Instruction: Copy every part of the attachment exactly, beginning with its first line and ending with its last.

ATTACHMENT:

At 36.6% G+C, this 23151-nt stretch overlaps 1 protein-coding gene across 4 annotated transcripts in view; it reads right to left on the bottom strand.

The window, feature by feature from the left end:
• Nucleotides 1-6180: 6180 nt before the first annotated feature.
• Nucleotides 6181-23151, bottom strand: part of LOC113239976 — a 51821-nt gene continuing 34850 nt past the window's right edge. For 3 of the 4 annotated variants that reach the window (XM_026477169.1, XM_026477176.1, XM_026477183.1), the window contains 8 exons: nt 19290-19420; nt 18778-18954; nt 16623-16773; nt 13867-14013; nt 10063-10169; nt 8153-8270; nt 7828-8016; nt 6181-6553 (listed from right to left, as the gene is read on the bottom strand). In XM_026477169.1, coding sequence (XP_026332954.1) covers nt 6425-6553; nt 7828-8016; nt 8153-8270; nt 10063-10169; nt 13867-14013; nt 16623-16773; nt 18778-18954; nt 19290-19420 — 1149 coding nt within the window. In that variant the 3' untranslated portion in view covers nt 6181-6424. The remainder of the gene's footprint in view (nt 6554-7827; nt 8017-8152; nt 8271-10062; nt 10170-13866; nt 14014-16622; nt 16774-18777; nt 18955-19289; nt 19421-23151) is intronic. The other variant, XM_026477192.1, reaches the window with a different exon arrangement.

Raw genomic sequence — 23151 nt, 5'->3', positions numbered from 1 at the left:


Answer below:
At 36.6% G+C, this 23151-nt stretch overlaps 1 protein-coding gene across 4 annotated transcripts in view; it reads right to left on the bottom strand.

The window, feature by feature from the left end:
• Nucleotides 1-6180: 6180 nt before the first annotated feature.
• Nucleotides 6181-23151, bottom strand: part of LOC113239976 — a 51821-nt gene continuing 34850 nt past the window's right edge. For 3 of the 4 annotated variants that reach the window (XM_026477169.1, XM_026477176.1, XM_026477183.1), the window contains 8 exons: nt 19290-19420; nt 18778-18954; nt 16623-16773; nt 13867-14013; nt 10063-10169; nt 8153-8270; nt 7828-8016; nt 6181-6553 (listed from right to left, as the gene is read on the bottom strand). In XM_026477169.1, coding sequence (XP_026332954.1) covers nt 6425-6553; nt 7828-8016; nt 8153-8270; nt 10063-10169; nt 13867-14013; nt 16623-16773; nt 18778-18954; nt 19290-19420 — 1149 coding nt within the window. In that variant the 3' untranslated portion in view covers nt 6181-6424. The remainder of the gene's footprint in view (nt 6554-7827; nt 8017-8152; nt 8271-10062; nt 10170-13866; nt 14014-16622; nt 16774-18777; nt 18955-19289; nt 19421-23151) is intronic. The other variant, XM_026477192.1, reaches the window with a different exon arrangement.

Raw genomic sequence — 23151 nt, 5'->3', positions numbered from 1 at the left: